Antony Murray's Reel

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ANTHONY MURRAY'S REEL. AKA and see "Hills of Cape Mabou," "Lord Murray's Strathspey," "MacArthur's Tune," "Miss Murray's Reel (3)," "Port 'Ic Artair." Scottish, Canadian; Strathspey. A Major. A popular and much-recorded strathspey by Scottish and Cape Breton fiddlers. "Anthony Murray's Reel" first appears in print in the 1780 collection of bandleader and fiddler-composer Alexander "King" McGlashan. Later in the decade it was printed by Glasgow fiddler Joshua Campbell (in AEae tuning notation) with the title "Miss Murray's Reel (3)." The reel was commonly played in scordatura tuning (AEae) on the fiddle in Scotland in the 19th century and earlier, and is currently played on Cape Breton in AEae tuning.

Cape Breton musicians sometimes call the tune "Christie's Sister" because it is so frequently played in a medley following "Christie Campbell." John Shaw, in the booklet for Topic 12TS354 writes: "According to tradition in the Inverness-Mabou area (the tune) was associated with the family of MacArtair Mor (Big MacArthur) of Mabou Coal Mines, whose father was born on the Isle of Canna, Inner Hebrides Scotland."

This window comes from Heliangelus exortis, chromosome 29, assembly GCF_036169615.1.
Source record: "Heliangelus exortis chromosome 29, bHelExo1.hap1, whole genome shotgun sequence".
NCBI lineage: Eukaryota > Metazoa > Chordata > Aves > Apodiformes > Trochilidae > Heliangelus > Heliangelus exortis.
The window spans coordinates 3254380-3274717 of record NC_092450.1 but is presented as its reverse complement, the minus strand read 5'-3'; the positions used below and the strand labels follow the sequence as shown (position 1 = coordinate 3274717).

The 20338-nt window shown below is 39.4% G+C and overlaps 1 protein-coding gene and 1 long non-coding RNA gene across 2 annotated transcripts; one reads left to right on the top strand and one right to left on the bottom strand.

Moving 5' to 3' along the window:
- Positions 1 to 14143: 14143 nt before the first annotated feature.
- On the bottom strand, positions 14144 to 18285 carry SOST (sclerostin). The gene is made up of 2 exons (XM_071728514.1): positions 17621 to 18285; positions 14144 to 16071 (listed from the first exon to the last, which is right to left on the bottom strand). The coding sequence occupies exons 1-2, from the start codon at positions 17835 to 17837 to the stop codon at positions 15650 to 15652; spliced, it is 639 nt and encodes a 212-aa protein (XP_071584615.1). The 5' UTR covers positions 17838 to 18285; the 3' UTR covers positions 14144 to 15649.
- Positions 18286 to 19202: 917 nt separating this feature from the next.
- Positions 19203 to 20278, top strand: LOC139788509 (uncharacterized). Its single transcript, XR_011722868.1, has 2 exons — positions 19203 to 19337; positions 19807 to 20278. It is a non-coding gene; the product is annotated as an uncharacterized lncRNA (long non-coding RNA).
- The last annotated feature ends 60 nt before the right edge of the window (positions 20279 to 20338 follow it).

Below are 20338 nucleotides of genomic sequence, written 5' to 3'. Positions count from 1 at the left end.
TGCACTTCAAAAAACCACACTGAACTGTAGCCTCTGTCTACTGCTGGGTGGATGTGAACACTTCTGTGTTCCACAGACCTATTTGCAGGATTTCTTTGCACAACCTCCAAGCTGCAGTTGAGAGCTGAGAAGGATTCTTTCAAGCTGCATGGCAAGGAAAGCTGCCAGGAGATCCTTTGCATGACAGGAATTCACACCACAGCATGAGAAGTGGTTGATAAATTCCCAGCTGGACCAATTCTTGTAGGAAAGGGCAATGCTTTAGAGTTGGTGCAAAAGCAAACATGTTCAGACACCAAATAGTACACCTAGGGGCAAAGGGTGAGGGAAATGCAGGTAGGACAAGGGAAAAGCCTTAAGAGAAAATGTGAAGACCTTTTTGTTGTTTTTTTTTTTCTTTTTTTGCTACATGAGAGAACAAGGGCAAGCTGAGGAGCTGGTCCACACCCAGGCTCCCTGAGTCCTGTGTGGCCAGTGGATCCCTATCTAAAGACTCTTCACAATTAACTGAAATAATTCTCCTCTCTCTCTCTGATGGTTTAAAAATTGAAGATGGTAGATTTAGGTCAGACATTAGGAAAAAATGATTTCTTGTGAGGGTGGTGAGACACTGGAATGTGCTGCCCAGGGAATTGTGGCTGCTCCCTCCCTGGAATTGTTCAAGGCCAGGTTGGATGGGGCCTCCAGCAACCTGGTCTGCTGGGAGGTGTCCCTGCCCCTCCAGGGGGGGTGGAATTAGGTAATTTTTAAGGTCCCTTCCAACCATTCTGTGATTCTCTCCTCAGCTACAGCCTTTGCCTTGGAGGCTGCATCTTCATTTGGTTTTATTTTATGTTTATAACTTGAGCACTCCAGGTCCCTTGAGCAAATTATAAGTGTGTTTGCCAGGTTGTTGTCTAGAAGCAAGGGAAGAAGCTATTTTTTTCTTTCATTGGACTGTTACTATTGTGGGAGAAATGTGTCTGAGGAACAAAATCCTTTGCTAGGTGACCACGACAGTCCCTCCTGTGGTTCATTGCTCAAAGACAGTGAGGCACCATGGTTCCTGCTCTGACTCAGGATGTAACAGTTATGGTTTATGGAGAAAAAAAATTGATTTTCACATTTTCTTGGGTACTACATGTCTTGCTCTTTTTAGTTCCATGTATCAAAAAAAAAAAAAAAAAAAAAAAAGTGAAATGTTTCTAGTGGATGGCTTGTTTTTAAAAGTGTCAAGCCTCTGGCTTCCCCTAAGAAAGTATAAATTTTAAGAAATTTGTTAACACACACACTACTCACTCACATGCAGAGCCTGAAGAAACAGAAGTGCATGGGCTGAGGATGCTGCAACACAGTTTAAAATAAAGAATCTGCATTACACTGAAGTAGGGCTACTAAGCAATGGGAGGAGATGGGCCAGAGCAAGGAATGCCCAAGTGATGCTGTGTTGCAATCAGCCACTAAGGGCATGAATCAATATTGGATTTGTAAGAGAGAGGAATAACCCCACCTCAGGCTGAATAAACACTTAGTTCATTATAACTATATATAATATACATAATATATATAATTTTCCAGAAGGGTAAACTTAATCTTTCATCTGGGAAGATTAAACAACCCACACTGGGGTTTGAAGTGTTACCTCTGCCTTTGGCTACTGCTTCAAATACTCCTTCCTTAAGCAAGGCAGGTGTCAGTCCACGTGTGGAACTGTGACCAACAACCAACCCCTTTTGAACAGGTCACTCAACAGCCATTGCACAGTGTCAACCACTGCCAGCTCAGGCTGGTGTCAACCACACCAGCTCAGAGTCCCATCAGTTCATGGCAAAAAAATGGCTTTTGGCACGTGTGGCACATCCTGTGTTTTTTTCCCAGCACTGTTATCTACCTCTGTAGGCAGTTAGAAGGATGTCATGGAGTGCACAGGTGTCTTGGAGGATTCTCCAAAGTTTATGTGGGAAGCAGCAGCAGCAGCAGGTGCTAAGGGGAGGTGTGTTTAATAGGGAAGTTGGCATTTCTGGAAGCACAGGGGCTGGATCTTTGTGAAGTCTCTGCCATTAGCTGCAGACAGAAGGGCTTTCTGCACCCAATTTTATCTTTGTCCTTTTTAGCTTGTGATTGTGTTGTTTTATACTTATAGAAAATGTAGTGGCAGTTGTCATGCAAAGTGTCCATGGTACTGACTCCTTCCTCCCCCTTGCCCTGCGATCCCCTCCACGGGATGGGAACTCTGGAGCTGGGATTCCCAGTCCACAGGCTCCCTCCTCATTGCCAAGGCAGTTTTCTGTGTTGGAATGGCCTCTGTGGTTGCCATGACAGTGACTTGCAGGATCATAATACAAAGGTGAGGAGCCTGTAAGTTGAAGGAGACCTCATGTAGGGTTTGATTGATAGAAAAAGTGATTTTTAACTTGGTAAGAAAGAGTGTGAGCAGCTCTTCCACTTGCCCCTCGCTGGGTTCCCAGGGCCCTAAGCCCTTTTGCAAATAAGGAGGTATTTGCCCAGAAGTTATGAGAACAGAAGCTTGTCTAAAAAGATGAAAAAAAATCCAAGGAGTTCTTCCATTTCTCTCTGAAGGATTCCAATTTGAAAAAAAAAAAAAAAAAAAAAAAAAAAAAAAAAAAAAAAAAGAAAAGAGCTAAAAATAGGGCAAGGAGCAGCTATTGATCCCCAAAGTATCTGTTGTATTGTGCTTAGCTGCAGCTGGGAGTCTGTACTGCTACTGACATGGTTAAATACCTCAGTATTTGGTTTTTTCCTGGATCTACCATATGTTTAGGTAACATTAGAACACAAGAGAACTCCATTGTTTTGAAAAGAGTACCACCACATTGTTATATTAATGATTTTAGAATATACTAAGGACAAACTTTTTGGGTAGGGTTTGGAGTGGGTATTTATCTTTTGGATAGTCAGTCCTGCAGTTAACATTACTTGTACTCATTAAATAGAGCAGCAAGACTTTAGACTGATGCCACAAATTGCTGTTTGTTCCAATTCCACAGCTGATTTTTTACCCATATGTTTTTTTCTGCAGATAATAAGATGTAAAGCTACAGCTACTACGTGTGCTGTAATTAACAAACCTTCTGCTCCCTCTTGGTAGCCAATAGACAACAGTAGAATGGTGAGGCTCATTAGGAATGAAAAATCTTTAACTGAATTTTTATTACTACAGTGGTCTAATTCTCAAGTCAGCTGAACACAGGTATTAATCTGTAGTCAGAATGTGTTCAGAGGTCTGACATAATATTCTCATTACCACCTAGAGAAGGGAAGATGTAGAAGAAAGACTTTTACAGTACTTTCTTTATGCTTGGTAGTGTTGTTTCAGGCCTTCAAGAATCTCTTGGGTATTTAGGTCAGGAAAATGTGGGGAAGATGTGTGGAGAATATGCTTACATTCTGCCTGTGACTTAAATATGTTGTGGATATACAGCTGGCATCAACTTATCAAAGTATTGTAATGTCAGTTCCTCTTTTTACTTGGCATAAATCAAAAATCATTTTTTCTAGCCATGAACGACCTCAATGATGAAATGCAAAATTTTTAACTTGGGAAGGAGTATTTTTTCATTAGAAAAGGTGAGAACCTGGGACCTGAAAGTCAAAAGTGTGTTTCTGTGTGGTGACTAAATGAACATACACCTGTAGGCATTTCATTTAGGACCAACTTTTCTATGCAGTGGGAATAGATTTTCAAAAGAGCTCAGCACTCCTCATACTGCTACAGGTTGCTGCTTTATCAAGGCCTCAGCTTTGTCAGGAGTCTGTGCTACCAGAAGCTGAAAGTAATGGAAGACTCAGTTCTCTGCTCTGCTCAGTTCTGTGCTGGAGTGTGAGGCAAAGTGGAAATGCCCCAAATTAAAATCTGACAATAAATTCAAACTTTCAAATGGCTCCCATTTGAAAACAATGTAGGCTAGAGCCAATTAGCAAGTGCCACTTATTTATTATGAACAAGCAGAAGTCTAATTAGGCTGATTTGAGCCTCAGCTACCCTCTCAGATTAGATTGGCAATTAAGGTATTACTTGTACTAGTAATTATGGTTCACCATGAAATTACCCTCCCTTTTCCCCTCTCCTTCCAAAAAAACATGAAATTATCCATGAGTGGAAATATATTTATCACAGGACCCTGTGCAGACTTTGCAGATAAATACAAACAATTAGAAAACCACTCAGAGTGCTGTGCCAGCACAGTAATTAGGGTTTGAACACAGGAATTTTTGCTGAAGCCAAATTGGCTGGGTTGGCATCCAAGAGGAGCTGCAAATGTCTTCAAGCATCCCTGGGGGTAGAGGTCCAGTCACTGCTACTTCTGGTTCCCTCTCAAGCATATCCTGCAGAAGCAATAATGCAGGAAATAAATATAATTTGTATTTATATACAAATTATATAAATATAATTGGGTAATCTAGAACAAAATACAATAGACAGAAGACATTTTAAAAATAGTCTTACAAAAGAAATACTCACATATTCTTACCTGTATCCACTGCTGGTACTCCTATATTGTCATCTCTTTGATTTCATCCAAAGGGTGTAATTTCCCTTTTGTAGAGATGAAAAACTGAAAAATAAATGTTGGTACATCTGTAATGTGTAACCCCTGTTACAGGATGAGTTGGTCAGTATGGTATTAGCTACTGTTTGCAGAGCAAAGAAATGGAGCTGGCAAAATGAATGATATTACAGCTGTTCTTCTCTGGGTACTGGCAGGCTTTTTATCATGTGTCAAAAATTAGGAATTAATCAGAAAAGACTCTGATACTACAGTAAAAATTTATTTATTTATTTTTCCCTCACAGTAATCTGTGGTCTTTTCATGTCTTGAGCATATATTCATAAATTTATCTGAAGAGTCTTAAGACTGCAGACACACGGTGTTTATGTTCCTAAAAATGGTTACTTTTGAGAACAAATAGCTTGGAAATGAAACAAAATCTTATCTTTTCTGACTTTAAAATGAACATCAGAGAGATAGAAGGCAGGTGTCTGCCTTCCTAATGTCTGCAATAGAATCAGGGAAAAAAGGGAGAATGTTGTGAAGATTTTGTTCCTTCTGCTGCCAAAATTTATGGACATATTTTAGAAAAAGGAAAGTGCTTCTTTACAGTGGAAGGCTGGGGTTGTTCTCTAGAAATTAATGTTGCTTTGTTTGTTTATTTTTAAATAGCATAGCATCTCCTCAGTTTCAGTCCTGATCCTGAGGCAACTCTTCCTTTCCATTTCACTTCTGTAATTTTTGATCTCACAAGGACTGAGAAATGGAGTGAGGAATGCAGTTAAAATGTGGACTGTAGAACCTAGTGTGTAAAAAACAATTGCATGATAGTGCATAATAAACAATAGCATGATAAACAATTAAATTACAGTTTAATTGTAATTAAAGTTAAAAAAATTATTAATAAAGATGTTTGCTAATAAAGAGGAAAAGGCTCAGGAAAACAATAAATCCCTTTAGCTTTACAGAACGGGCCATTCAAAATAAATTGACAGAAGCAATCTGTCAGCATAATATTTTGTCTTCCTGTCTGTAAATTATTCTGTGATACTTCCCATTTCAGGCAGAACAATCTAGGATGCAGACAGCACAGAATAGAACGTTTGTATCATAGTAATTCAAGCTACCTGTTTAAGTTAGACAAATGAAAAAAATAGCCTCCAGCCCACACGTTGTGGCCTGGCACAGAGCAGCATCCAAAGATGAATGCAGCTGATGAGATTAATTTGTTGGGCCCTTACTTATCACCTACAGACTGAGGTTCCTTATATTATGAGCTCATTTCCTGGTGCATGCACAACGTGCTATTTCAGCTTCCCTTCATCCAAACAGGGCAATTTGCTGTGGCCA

Source for notated version: Buddy MacMaster and Mary MacDonald (Cape Breton) [Dunlay & Greenberg].

Printed sources: Joshua Campbell (A Collection of New Reels & Highland Strathspeys), Glasgow, 1789; p. 6 (as "Miss Murray's Reel"). Dunlay & Greenberg (Traditional Celtic Violin Music from Cape Breton), 1996; p. 125. Martin (Traditional Scottish Fiddling), 2002; p. 28. McGlashan (Collection of Strathspey Reels), c. 1780/81; p 15.

Recorded sources: ACR4-12940, Buddy MacMaster (Appears as "Traditional Strathspey"). EMI E4 80683, John Morris Rankin - "North Country"(1993. Appears as "Lord Murray Strathspey"). Overton 1829-I-LM 88, Dwayne Cote - "Introduction" (1992. Appears as "Cnuic Rudha Mhabou"). RLP 107, Joe MacLean - "And his Old Time Scottish Fiddle" (c. 1967). Rounder 7009, Doug MacPhee - "Cape Breton Piano"(1977. Appears as "Hills of Cape Mabou"). Topic 12TS354, John Willie Campbell - "Cape Breton Scottish Fiddle" (1978. Appears as "Port 'ic Artair"). WRC1-1548, Carl MacKenzie - "And his Sound is Cape Breton"(1981. Appears as "Strathspey").

See also listing at:
Alan Snyder's Cape Breton Fiddle Recordings Index [1]

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